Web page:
BRUSSELS, June 27, 2013 (AFP) – European finance ministers on Thursday agreed a draft deal on new rules for bank rescues that will only allow bailouts by taxpayers in exceptional cases and shift the burden onto bank owners, creditors and large depositors. The Irish presidency said it hoped the new rules would be finalised by early next year at the latest and the plan is that they would then come into effect from 2018.
“This is very important for financial stability in the European Union,” French Finance Minister Pierre Moscovici told reporters as he came out of the talks.
His Dutch counterpart Jeroen Dijsselbloem said: “If a bank gets in trouble we will now throughout Europe have one set of rules on who pays the bill.”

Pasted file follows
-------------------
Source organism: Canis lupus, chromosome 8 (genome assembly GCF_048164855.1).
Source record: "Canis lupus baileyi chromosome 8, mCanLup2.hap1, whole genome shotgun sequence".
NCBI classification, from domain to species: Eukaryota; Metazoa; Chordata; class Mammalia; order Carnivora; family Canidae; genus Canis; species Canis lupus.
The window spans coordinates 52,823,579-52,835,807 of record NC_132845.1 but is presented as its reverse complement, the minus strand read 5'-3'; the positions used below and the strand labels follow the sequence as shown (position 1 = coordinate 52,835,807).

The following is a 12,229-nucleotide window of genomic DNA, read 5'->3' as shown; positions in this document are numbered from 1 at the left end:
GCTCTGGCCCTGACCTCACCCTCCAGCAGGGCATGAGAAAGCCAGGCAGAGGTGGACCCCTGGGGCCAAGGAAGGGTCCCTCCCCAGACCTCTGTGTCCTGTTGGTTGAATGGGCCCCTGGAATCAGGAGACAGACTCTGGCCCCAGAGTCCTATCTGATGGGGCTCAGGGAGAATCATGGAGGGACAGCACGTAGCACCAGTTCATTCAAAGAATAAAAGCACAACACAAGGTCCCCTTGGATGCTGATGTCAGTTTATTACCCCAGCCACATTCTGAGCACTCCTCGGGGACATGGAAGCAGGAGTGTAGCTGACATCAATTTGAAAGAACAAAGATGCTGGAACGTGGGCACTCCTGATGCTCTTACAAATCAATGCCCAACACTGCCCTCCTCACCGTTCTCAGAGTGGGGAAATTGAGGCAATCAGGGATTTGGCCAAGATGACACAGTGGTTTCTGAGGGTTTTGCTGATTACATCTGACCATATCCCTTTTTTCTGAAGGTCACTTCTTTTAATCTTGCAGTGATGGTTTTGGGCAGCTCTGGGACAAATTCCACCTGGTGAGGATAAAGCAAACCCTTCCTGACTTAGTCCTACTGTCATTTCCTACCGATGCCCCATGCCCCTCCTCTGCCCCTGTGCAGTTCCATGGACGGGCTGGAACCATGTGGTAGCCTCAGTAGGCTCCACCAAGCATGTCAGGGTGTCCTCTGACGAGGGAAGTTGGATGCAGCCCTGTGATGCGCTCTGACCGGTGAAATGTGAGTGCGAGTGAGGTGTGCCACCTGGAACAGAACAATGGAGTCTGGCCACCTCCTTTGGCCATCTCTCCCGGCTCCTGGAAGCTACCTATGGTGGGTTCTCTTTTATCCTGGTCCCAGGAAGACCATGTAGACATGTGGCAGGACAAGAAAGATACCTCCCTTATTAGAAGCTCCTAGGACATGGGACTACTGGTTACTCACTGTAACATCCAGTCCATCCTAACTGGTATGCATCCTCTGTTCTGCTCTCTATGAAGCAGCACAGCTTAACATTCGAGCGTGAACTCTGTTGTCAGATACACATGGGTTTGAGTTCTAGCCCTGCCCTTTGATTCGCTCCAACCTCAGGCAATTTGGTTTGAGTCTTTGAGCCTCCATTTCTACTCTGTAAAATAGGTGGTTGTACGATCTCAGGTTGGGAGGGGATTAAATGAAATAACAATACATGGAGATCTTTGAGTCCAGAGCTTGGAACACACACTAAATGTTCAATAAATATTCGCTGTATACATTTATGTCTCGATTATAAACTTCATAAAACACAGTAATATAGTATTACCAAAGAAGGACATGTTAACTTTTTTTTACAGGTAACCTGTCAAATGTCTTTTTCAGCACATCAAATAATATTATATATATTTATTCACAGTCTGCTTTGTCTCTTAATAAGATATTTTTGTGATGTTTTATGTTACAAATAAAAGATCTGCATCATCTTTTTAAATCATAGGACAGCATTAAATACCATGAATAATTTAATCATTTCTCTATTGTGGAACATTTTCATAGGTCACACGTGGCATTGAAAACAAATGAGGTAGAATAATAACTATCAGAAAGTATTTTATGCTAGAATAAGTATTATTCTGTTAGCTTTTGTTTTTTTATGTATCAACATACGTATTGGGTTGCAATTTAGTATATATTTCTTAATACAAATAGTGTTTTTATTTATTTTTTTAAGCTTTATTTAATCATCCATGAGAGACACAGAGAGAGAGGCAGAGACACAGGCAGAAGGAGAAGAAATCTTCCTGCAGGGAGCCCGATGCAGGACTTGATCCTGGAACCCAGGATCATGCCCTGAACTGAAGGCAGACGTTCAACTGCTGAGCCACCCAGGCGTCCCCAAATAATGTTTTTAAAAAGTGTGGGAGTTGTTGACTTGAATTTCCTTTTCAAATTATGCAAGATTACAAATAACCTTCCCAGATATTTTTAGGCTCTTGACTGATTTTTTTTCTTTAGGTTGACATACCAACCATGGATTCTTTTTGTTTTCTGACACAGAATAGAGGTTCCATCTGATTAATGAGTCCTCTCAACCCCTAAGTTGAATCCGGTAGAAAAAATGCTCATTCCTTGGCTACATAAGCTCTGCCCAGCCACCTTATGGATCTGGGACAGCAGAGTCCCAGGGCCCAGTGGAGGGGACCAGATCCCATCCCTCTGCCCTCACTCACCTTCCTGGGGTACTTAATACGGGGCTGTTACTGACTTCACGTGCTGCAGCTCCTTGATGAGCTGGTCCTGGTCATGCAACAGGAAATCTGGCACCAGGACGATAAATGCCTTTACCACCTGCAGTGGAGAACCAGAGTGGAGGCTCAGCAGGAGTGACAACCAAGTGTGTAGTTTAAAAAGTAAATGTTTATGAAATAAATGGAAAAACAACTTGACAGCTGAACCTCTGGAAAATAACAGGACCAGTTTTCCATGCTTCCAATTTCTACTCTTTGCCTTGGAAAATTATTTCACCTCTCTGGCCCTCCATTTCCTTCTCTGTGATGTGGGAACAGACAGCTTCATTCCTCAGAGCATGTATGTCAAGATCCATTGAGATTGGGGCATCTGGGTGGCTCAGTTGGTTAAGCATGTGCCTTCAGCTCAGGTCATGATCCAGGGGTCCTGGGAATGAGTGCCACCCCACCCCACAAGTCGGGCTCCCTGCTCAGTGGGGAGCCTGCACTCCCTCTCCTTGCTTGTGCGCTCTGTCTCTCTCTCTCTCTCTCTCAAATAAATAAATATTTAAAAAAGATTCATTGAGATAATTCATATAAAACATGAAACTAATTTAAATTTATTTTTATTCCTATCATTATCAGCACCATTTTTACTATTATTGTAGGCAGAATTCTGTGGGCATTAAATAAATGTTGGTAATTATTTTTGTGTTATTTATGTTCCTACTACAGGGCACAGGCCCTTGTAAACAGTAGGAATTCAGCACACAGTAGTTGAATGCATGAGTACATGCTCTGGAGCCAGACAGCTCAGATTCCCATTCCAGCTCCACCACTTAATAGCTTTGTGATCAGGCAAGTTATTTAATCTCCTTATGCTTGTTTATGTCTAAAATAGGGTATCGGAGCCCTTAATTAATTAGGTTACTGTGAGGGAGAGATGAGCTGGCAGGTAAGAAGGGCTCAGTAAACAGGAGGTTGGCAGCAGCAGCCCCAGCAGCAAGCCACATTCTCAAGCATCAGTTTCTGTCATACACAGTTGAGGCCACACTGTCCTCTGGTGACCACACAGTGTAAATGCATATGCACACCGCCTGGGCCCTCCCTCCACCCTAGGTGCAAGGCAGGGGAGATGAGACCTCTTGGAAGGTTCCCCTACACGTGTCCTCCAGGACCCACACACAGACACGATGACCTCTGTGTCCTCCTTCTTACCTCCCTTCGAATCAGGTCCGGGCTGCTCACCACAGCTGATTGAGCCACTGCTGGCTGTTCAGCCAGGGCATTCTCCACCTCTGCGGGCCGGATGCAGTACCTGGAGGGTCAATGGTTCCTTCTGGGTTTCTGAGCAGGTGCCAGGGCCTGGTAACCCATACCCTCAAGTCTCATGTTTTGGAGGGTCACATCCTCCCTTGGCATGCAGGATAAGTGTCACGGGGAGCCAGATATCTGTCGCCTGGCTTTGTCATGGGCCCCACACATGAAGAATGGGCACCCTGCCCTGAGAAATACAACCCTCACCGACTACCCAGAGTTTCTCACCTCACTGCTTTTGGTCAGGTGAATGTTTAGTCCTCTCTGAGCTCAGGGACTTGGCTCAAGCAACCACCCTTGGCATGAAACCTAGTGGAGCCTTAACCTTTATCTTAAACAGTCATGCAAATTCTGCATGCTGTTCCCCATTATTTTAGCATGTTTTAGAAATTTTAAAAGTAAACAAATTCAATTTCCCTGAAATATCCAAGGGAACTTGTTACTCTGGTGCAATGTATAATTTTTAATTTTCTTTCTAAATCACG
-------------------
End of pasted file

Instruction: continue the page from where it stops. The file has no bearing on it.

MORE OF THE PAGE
“The financial sector itself will now to a very very large extent become responsible for dealing with its own problems,” he said.
Ministers stressed that bank shareholders and bondholders would be responsible first, followed by depositors with more than 100,000 euros ($130,000). The measures, which still have to be adopted by the European Parliament, are aimed at preventing future banking crises and quelling anger over giant public bailouts of lenders by many European countries.
“Our aim is to have a common approac